‘Tumultuous’ year: Emissions and demand climb as energy world rocked by Russian invasion of Ukraine, Energy Institute says



Global energy demand grew by 1.1% last year, a marked slowdown from 2021’s 5.5% increase but enough to bring overall demand to around 3% above 2019 pre-Covid levels, according to a report out this week.

Greenhouse gas emissions also grew last year, up 0.8% despite a rapid scale-up of renewable energy deployment, the UK-based Energy Institute (EI) said.

In its Statistical Review of World Energy — an annual survey that until this year was produced by UK supermajor BP — EI put numbers behind a “tumultuous” 2022 that was rocked by Russia’s invasion of Ukraine and the subsequent 38% drop in Russian pipeline gas exports.

The share of renewable energy, excluding hydroelectric power, in primary energy consumption reached 7.5%, an increase of nearly 1% over 2021, EI said, although the dominance of fossil fuels, including coal, was almost unchanged at 82%.

EI chalked part of the emissions backslide on the Ukraine war, which created the necessity for longer natural gas supply routes.

Energy consumption increased in all regions of the world apart from Europe where it declined by 3.8% and former Soviet Union area where it declined by 5.8%.

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Global oil consumption rose by 2.9 million barrels per day to 97.3 million bpd, about 0.7% below the 2019 level.

Oil production increased by 3.8 million bpd in 2022, with Opec+ group accounting for more than 60% of the rise. Among all countries, Saudi Arabia and the US saw the largest output increases.

Nigeria and Libya reported the largest declines in oil production last year, EI said.

Global natural gas demand declined by 3% in 2022, dropping just below the 4 trillion cubic metres mark achieved for the first time in 2021.

Natural gas share

The share of gas in primary energy in 2022 decreased slightly to 24% last year, from 25% in 2021.

As Russian pipeline gas supplies fell, liquefied natural gas supplies grew 5%, or around 26 billion cubic metres, to 542 Bcm.

LNG supply increases came mostly from North America, with 10 Bcm in growth, and the Asia-Pacific region with 8 Bcm.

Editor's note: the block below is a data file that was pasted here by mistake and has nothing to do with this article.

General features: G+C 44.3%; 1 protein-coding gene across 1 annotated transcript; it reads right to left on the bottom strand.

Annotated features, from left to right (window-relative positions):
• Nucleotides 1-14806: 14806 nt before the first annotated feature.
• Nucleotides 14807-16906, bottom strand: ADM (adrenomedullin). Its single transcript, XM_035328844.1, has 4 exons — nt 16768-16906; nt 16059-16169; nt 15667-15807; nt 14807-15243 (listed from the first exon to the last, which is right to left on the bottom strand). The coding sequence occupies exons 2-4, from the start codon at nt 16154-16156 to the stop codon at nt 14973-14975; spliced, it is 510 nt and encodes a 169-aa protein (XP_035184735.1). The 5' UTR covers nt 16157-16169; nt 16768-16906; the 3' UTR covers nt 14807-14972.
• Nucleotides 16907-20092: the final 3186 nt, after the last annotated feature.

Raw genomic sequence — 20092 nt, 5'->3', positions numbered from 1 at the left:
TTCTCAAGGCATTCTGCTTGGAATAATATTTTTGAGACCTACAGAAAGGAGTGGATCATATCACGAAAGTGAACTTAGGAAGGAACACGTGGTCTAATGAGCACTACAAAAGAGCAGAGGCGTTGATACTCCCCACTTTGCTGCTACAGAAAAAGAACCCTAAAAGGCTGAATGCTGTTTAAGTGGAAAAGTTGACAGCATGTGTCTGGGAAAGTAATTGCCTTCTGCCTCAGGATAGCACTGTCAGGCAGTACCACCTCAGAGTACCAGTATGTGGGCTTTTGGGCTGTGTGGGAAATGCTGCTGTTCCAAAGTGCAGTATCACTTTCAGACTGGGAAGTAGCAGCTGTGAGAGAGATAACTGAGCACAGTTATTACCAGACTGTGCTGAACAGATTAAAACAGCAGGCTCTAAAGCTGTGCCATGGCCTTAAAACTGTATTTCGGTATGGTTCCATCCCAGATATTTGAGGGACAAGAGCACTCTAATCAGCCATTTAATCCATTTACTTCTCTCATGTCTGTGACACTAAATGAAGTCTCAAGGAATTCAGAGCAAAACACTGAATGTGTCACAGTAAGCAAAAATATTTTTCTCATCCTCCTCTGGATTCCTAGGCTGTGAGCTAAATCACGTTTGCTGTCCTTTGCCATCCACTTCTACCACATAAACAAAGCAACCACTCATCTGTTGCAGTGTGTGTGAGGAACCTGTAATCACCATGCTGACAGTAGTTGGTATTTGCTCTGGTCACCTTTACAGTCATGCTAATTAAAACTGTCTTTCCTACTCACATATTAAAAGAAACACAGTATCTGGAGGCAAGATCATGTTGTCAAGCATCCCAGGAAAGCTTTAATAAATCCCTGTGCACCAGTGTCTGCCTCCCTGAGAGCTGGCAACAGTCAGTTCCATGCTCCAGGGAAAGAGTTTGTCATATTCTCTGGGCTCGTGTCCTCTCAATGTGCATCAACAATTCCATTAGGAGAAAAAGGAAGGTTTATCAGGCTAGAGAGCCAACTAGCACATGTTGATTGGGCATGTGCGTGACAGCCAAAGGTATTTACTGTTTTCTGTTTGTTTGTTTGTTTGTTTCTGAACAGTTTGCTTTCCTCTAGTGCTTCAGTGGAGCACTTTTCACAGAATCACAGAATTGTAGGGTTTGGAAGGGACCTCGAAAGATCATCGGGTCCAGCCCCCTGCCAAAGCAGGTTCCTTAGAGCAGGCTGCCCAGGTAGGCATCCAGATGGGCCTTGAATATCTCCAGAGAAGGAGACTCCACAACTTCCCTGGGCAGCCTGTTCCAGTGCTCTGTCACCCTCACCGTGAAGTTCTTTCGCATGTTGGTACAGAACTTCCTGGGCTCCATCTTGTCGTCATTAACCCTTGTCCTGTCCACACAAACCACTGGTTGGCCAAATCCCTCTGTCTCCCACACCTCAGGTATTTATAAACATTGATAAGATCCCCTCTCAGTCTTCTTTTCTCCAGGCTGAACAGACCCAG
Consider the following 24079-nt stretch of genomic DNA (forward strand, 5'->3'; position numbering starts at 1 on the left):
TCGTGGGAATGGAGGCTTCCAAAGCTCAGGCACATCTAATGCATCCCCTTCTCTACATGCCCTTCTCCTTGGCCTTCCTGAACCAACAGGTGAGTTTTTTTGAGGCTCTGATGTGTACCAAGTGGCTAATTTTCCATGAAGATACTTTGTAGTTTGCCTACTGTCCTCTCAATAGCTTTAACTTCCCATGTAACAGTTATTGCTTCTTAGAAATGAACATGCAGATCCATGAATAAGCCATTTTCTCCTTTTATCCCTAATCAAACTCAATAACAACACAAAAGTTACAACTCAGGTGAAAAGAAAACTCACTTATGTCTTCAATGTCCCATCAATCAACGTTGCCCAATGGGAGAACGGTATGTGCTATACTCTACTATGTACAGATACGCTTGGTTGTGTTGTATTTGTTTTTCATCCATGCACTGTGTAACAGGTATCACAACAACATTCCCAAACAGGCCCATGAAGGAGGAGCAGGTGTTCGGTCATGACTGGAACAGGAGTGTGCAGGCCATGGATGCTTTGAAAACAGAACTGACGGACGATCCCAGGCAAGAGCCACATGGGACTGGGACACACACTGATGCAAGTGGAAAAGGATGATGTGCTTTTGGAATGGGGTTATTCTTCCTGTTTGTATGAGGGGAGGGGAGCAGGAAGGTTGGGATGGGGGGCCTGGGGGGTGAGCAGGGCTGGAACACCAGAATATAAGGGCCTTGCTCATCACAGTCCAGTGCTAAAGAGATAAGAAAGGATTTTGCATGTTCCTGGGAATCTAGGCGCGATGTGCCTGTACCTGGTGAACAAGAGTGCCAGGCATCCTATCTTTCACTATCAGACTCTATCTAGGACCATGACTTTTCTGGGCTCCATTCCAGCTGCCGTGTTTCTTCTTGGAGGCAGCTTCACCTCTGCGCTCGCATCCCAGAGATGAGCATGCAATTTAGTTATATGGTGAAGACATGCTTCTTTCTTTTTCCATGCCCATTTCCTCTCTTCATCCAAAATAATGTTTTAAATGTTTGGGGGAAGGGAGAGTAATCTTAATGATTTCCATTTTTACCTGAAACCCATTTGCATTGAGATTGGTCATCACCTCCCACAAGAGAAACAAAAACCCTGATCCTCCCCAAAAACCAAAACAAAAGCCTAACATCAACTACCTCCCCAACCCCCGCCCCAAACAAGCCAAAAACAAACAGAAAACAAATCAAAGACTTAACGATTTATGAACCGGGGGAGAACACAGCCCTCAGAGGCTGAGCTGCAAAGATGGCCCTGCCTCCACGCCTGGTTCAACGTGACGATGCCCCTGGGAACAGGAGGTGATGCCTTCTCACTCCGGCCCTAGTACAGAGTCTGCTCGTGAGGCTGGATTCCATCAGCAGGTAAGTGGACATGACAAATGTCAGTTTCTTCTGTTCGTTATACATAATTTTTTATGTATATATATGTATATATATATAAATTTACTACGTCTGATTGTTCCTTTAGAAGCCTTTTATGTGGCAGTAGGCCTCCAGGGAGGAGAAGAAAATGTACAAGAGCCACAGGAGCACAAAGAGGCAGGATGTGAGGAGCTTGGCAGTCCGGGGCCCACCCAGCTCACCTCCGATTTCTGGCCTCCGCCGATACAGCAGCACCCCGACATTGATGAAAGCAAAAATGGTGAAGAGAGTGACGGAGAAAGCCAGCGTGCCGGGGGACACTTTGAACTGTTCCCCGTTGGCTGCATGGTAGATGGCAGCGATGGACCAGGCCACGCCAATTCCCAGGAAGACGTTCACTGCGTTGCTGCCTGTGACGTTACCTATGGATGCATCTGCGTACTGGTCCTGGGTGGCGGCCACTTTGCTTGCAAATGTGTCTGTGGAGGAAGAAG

Carbon dioxide emissions from energy use, industrial processes, flaring and methane leaks rose to a new high in 2022, to 39.3 gigatonnes of carbon dioxide equivalent, with emissions from energy use rising 0.9% to 34.4 GtCO2e.

In contrast, carbon dioxide emissions from flaring decreased by 3.8% and emissions from methane and industrial processes decreased by 0.2%.

“2022 saw some of the worst ever impacts of climate change — the devastating floods affecting millions in Pakistan, the record heat events across Europe and North America — yet we have to look hard for positive news on the energy transition in this new data”, EI president Juliet Davenport said.

“Despite further strong growth in wind and solar in the power sector, overall global energy-related greenhouse gas emissions increased again. We are still heading in the opposite direction to that required by the Paris Agreement”, Davenport added.

LNG demand

The increase in global LNG demand was triggered by Europe that imported 62 Bcm in 2022. Countries in the Asia Pacific region reduced their LNG imports by 24 Bcm and those in South and Central America by 11 Bcm.

Japan replaced China as the world’s largest LNG importer and accounted for close to 60% of global LNG demand growth in 2022, the report said.

The institute said it is scheduled to broadcast the discussion of the report’s finding at its YouTube channel at 2pm London time.